Lung disease: COPD also beats the heart

Lung disease: COPD also beats the heart

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Concomitant diseases: Chronic lung disease beats on the heart

In Germany alone, up to five million people are affected by the chronic obstructive pulmonary disease COPD. The disease, popularly known as smoker's cough, not only affects the respiratory tract, but also beats the heart.

Up to five million German citizens suffer from COPD

According to the German Respiratory League, three to five million people in Germany alone suffer from COPD ("chronic obstructive pulmonary disease"). According to health experts, chronic obstructive pulmonary disease, popularly known as smoker's cough or smoker's lung, is the third leading cause of death worldwide. Doctors now report that the disease also beats on the heart. They also complain that those affected rarely use non-drug therapy options.

Patients often develop comorbidities

Patients with the chronic lung disease COPD not only suffer from frequent coughing, breathing difficulties and inflammation in the area of ​​the respiratory tract, but they often also develop concomitant diseases that affect other organs.

The German Society for Internal Medicine e. V. in a message.

The Germany-wide COSYCONET study is intended to clarify how often such comorbidities occur and how they can be recognized.

Current results of the extensive study, in which more than 2,700 COPD patients from 29 care centers participate, will be presented at the 125th Internist Congress, which will take place in Wiesbaden from May 4 to 7, 2019.

Smoking is the main trigger for the disease

COPD patients suffer from narrowed airways, increased mucus production and chronic cough.

Sometimes non-smokers are also affected, but in the majority of all cases in Germany the main cause is quite clearly determined: smoking.

"80 percent of COPD patients are smokers or have smoked earlier in life," explains Professor Dr. med. Claus F. Vogelmeier, director at the Clinic for Internal Medicine at the University Medical Center Marburg and this year's congress president.

However, other air pollutants such as particulate matter or occupational exposure to coal or grain dust are also possible triggers for COPD.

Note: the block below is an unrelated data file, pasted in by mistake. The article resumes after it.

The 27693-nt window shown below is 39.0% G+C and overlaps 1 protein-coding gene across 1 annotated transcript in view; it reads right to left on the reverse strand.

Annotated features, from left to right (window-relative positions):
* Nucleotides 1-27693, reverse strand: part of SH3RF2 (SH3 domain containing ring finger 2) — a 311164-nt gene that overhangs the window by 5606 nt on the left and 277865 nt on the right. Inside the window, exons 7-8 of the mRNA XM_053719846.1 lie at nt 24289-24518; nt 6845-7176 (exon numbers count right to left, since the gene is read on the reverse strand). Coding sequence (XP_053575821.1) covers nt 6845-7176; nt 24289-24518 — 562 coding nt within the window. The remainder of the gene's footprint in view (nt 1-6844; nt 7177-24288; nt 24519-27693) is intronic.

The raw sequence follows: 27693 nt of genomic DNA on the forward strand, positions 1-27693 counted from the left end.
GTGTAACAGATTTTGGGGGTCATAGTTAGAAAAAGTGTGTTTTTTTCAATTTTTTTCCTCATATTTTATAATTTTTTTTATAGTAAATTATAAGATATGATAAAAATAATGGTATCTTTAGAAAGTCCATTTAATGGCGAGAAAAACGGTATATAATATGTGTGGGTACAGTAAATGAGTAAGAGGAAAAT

Variety of new knowledge

As the communication says, the COSYCONET cosortium is now looking at the consequences of the disease.

As part of the study program, the COPD patients are intensively examined a total of seven times: upon admission to the study, as well as six, 18, 36, 54, 72 and 90 months afterwards.

According to the information, lung function, height, weight and blood values ​​are measured at each of these appointments, examined for comorbidities such as cardiovascular diseases and metabolic disorders and physical performance is tested.

In addition, basic demographic data are collected via questionnaires and aspects such as activity, mental state, subjective quality of life and medication are recorded.

"So far, Germany has lacked such a large and comprehensive database on COPD," says Vogelmeier.

A great deal of knowledge has been gained from the wealth of data collected in recent years and published in specialist journals.

Influence on the heart

A current evaluation, which will also be presented at the DGIM Congress, deals with the influence that lung disease has on the heart of the patient.

"We observe that the left ventricle of COPD patients is often reduced in size, and the position of the heart in the chest changes due to the bloating of the lungs," explains Vogelmeier, who helped to initiate and lead the COSYCONET study.

The current data show that as the severity of COPD increases, the electrical axis of the heart also shifts, i.e. the direction in which the excitation spreads in the heart muscle.

"This change does not in itself have to have any disease value," says Vogelmeier. However, it is important to consider the shifts that may be caused by COPD when interpreting ECG leads.

Non-drug treatment and prevention offers

Further current COSYCONET evaluations consider the frequency with which patients with COPD take advantage of the non-drug treatment and prevention options recommended in the guidelines.

"There is still room for improvement here," says Vogelmeier. Because while vaccinations to avoid respiratory infections are well received, only ten to 20 percent of COPD patients take part in pulmonary sports groups or physiotherapy.

In addition, while smoking is known to be the most important aspect of smoking cough prevention, smoking cessation programs are attended by only a quarter of COPD patients who smoke.

"Especially patients in early stages of COPD should be made more aware of the prevention options by their doctors," said Vogelmeier - they could significantly slow the progression of the disease. (ad)

Author and source information

Video: Chronic Obstructive Pulmonary Disease COPD Patients and Everyday Activities (December 2022).